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Property owners face citations in effort to stop illegal fireworks

Message boards and banners around town warn about citations to would-be violators of Merced's illegal fireworks ordinance.
Message boards and banners around town warn about citations to would-be violators of Merced’s illegal fireworks ordinance.

The campaign by Merced firefighters to stop the use of illegal fireworks is well under way now. This year the city’s firefighting force is using a new tactic to stem the tide of illicit fireworks, Merced Fire Department Chief Derek Parker says.

This year, when illegal fireworks are discovered, Merced firefighters will issue administrative citations to the property owners where the illegal activity is taking place and will not engage renters or those shooting off these devices.

Parker says use of illegal fireworks centers mainly around the Fourth of July but citizen complaints about these explosions go on all year.

For the month of June the chief explained firefighters were given the directive to patrol every day to find out where illegal fireworks are discharged. Using the Merced Connect “app” where residents can make complaints, firefighters locate the area of the complaint and then target that location. The city has message boards and banners around town warning about $1,000 citations to would-be violators.

These days even the “safe and sane” fireworks can cause injury and damage. There’s an eight-day grace period where safe and sane fireworks can be sold in the city of Merced. During this period firefighters have responded to 72 fireworks-caused fires and they fear having to respond to a number of fireworks calls on July 4 could draw them away from even more major fires erupting simultaneously.

Parker isn’t sure where people are obtaining these illegal fireworks and said law enforcement officers are tasked with finding the sources of this contraband.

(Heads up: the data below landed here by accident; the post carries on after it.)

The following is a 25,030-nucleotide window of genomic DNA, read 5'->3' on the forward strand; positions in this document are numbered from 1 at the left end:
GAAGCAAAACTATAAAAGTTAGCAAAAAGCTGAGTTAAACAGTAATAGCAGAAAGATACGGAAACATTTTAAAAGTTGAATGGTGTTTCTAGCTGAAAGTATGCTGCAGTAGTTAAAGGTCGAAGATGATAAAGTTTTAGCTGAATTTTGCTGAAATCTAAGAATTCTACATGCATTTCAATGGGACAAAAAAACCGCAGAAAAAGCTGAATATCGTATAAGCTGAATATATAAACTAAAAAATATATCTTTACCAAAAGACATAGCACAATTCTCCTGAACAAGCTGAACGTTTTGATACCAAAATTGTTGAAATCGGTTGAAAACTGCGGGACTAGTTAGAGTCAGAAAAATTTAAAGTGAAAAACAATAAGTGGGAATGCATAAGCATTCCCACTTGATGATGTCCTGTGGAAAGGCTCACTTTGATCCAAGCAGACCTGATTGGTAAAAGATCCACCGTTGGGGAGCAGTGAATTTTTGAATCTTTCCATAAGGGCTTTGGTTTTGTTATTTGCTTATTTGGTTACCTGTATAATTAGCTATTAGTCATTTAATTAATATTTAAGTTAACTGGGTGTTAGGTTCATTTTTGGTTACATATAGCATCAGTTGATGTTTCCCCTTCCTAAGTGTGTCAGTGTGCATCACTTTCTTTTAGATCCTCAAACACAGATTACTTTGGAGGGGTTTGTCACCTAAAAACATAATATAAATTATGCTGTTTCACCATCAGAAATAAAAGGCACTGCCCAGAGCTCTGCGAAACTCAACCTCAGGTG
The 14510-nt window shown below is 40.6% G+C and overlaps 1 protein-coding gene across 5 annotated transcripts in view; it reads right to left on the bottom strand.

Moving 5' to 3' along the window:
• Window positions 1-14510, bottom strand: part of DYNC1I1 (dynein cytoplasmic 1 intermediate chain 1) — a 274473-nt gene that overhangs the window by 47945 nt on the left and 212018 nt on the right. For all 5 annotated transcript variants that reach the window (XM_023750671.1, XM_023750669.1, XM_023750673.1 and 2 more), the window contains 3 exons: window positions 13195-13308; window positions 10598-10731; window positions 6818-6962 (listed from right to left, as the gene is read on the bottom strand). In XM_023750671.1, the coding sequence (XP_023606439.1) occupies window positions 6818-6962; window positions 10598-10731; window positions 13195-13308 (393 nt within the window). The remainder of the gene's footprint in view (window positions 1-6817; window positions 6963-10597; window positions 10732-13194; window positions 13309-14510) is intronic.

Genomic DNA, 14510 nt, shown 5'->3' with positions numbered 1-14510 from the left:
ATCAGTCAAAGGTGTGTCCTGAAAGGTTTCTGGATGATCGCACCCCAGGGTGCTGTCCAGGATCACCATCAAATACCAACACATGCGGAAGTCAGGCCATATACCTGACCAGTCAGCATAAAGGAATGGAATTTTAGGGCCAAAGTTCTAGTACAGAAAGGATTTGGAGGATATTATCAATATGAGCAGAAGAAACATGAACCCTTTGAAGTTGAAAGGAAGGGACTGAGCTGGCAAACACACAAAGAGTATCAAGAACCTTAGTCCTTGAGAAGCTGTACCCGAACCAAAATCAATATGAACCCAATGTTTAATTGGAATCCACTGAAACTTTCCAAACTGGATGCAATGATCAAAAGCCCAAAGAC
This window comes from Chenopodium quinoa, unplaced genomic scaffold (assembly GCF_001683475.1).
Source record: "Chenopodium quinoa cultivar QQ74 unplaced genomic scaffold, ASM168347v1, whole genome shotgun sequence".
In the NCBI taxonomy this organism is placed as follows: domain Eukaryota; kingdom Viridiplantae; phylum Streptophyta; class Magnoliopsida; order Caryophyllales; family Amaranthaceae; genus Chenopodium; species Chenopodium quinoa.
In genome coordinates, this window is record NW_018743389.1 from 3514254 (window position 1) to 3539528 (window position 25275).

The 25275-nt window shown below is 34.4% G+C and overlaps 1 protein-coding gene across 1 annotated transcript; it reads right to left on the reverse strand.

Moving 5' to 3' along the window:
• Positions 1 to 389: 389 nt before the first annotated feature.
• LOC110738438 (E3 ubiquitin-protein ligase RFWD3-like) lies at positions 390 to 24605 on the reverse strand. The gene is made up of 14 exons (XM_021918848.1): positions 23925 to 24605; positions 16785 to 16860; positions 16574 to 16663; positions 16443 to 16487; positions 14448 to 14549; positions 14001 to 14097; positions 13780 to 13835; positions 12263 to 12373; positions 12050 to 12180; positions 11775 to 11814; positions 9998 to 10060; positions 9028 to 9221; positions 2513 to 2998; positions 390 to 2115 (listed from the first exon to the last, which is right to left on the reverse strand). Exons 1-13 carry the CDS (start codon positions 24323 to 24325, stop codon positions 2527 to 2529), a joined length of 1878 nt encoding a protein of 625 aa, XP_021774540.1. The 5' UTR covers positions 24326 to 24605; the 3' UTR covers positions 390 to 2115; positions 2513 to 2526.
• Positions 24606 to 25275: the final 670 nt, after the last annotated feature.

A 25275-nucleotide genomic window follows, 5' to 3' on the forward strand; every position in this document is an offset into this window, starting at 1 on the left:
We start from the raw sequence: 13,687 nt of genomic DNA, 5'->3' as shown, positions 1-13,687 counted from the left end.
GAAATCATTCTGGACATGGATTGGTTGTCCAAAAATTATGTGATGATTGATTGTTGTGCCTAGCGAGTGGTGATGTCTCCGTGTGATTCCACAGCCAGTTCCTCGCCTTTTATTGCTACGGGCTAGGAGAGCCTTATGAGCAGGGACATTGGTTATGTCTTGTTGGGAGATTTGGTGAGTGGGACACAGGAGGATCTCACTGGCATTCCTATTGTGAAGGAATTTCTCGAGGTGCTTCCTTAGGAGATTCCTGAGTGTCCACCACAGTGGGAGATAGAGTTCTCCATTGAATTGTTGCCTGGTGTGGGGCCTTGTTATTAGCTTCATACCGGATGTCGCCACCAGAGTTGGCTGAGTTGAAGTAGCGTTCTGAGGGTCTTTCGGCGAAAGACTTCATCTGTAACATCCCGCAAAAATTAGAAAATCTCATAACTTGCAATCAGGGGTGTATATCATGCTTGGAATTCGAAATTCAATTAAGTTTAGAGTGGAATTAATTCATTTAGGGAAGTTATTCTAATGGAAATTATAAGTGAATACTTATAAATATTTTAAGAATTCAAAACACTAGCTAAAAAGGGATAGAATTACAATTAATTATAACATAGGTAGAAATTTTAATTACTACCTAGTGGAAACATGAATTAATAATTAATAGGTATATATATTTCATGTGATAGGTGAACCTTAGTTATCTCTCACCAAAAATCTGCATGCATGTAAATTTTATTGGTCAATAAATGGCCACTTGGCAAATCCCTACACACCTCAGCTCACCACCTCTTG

“We don’t know where these fireworks are coming from but if we did that would be an easy fix,” Parker said.

There are three levels of administrative citations given to property owners. The first citation results in a $1,000 fine; the fine is $1,500 for a second offense and $2,000 for a third or subsequent violation. Parker said citing property owners is a significant change in policy but should be a good system to deter illegal fireworks.

He notes anyone wanting to surrender illegal fireworks may take them to the department’s Station 51 at 99 E. 16th St.

This year there will be 15 fireworks booths open across the city to sell safe and sane approved fireworks, 14 of them manned by non-profit groups. Safe and sane fireworks can be sold between noon June 28 and July 6 at noon.

Firefighters have posted a video on social media which shows the damage illegal fireworks can do. In 15 seconds a quarter-acre of grass was consumed in a fireworks-caused blaze and that spread to a half-acre in 30 seconds. Just under an acre of ground ultimately was scorched from the fireworks, Parker said.

“The amount of damage possible is incredible. People can be injured badly from fireworks and end up in the burn center in Fresno,” Parker said.

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